Manila, Philippines, September 7: “Most often than not, the difference between an early death and a longer life is a strong health promotion mechanism. Without it, disease becomes a vicious cycle. Preventable deaths prevail,” said Dr. Prakit Vathesatogkit, Secretary General to the International Network for Health Promotion Foundation and a world-leading expert in health promotion (HP) programs.
Vathesatogkit was recently in the country to support local health advocatesʼ call to establish an expanded and independent HP mechanism, a move that aims to counter the alarming costs of non-communicable diseases (NCDs) among Filipinos.
NCDs in Southeast Asia is now an epidemic, accounting for 60% of deaths in the region. “The problem with NCDs is not only the rising level of deaths, 30% of those who die are below 60 years old. It greatly hinders the development of the country. It is not only for the wellbeing of the people, but for economic purposes as well. The government has a responsibility to end this deplorable reality and set an environment that endorses healthy options,” says Vathesatogkit.
He continues, “We have already seen the benefits of Health Promotion, 5 out of 10 ASEAN countries already have some mechanism established. Both Thailand and Singapore began their programs in 2001. Malaysia founded their Health Promotion Board in 2006. And very recently, Vietnam and Laos have passed legislation to set aside funding for health promotion. In the case of Thailand, the health promotion fund was establish as a package to supplement the universal health coverage policy. Its aim is to decrease burden on the universal health coverage program through improving health by preventing sickness. Its time for the Philippines to follow suit.”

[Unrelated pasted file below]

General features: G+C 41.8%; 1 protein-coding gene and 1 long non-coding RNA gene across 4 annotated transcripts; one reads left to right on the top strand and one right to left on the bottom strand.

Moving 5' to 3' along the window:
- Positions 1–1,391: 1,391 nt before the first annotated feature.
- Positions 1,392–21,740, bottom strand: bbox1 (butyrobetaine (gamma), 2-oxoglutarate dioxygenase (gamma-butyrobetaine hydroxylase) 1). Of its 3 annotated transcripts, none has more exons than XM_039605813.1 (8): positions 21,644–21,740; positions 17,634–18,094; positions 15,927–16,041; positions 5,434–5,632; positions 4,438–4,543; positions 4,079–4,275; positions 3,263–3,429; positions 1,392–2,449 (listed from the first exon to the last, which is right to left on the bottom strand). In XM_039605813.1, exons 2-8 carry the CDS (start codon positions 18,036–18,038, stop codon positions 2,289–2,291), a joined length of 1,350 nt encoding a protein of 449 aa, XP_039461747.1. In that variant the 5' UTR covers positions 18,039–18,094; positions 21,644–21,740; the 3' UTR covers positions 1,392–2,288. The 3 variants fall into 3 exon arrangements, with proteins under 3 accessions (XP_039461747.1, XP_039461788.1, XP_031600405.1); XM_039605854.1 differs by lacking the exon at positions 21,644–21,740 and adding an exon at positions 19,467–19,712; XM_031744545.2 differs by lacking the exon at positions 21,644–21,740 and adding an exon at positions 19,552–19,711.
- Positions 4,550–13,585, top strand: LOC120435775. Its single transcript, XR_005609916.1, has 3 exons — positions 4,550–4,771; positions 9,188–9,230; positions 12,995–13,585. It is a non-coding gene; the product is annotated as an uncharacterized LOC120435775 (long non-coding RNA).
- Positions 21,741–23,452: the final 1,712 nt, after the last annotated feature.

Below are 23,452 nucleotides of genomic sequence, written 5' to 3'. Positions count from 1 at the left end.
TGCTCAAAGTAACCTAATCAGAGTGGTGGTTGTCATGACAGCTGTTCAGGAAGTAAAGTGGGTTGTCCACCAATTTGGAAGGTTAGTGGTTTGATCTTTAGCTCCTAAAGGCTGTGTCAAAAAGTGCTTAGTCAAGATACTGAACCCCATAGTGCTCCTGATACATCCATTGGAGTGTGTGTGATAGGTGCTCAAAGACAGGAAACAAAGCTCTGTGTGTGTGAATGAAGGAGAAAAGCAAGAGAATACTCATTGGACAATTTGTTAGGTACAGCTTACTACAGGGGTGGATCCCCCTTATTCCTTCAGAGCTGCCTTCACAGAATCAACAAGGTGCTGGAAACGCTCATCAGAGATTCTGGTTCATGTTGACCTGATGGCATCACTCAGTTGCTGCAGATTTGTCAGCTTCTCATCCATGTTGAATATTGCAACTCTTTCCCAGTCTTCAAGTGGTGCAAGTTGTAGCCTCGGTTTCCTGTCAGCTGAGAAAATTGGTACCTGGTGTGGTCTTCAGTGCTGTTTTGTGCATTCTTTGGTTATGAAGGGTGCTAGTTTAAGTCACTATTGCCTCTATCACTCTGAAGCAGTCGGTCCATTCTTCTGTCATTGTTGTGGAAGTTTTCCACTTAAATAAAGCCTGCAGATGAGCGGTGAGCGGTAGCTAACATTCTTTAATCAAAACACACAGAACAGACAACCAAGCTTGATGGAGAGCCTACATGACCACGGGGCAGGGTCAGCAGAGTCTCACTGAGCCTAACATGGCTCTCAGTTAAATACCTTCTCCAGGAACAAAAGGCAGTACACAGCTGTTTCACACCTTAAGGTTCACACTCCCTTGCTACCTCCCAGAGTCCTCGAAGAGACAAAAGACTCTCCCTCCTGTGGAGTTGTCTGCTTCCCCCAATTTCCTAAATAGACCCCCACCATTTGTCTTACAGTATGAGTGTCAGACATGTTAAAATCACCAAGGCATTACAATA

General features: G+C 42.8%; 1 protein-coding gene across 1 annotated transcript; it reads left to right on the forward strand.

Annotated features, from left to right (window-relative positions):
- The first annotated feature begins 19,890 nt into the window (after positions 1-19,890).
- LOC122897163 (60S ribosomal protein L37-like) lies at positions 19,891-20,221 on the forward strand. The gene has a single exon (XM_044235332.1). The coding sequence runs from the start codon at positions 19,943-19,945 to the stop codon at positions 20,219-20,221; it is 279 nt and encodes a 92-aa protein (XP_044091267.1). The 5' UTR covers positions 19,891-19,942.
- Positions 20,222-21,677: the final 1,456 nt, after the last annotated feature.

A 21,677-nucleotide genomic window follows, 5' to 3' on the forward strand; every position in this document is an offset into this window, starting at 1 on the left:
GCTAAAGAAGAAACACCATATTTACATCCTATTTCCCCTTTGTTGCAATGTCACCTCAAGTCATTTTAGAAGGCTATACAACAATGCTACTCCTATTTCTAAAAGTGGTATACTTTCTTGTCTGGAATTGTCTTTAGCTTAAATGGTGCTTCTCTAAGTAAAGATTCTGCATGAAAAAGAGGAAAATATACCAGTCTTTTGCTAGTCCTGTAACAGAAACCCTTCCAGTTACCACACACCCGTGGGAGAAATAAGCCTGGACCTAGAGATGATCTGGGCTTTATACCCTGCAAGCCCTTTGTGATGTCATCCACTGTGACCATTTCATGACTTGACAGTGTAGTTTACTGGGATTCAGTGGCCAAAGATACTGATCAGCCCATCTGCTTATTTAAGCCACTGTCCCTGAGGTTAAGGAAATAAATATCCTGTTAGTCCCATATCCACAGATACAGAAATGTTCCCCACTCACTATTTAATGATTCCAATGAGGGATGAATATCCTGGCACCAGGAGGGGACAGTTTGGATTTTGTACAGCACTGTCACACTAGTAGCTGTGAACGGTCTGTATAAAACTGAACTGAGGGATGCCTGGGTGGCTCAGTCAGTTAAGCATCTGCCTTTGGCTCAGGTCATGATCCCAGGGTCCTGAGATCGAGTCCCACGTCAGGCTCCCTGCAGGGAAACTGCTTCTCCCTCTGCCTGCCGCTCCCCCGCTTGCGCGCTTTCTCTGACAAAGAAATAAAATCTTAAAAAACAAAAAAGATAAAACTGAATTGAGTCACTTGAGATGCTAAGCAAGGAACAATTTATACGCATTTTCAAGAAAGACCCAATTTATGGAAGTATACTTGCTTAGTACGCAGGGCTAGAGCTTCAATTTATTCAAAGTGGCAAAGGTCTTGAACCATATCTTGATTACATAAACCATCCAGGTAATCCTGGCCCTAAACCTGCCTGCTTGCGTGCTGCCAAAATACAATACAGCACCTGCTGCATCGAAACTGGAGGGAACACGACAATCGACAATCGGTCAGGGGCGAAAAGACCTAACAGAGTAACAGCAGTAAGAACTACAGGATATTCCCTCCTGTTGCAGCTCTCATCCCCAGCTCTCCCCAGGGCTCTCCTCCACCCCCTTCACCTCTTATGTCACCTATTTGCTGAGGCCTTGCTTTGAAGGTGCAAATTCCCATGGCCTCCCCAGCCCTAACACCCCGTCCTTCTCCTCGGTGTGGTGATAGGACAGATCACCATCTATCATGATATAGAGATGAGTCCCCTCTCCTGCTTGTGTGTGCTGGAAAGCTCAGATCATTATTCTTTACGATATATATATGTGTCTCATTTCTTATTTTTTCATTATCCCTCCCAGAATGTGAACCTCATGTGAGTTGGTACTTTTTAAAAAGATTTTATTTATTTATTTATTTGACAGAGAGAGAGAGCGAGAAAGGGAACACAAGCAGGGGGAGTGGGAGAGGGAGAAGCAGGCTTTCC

“The need for a health promotion mechanism is no longer an option but an obligation of the government to save its highly vulnerable populace. There is no other way to prevent the rising cases of NCDs” he added.
The most common cause of NCDs is smoking.
The World Health Organization (WHO) recommends that tobacco taxes should be increased so that it accounts for at least 70 % of retail prices.
“Doing so will not only help smokers quit, it will also ensure that children will not be able to afford it. In Thailand, ThaiHealth is a statutory health organization funded by 2% surcharge tax on alcohol and tobacco products. Revenue provides a budget of USD 110 million. This fund is being used for alcohol and tobacco control, to reduce traffic accidents, to improve physical activity, and promote a healthy diet,” Vathesatogkit explained.
Another study by the WHO shows that NCDs will be responsible for 72% of deaths by the year 2020 unless properly addressed.
“Itʼs not enough to inform people what they can do to live healthier lives. Government must enable them to do so. Health promotion is beyond information campaign. Itʼs adopting health policies and itʼs an investment on public health,” said Atty. Irene Reyes, managing director for HealthJustice.
An awardee of the prestigious Bloomberg Awards for Global Tobacco Control, HealthJustice penned Taxing Health Risks in 2010, a policy paper on tobacco excise tax and health promotion. ###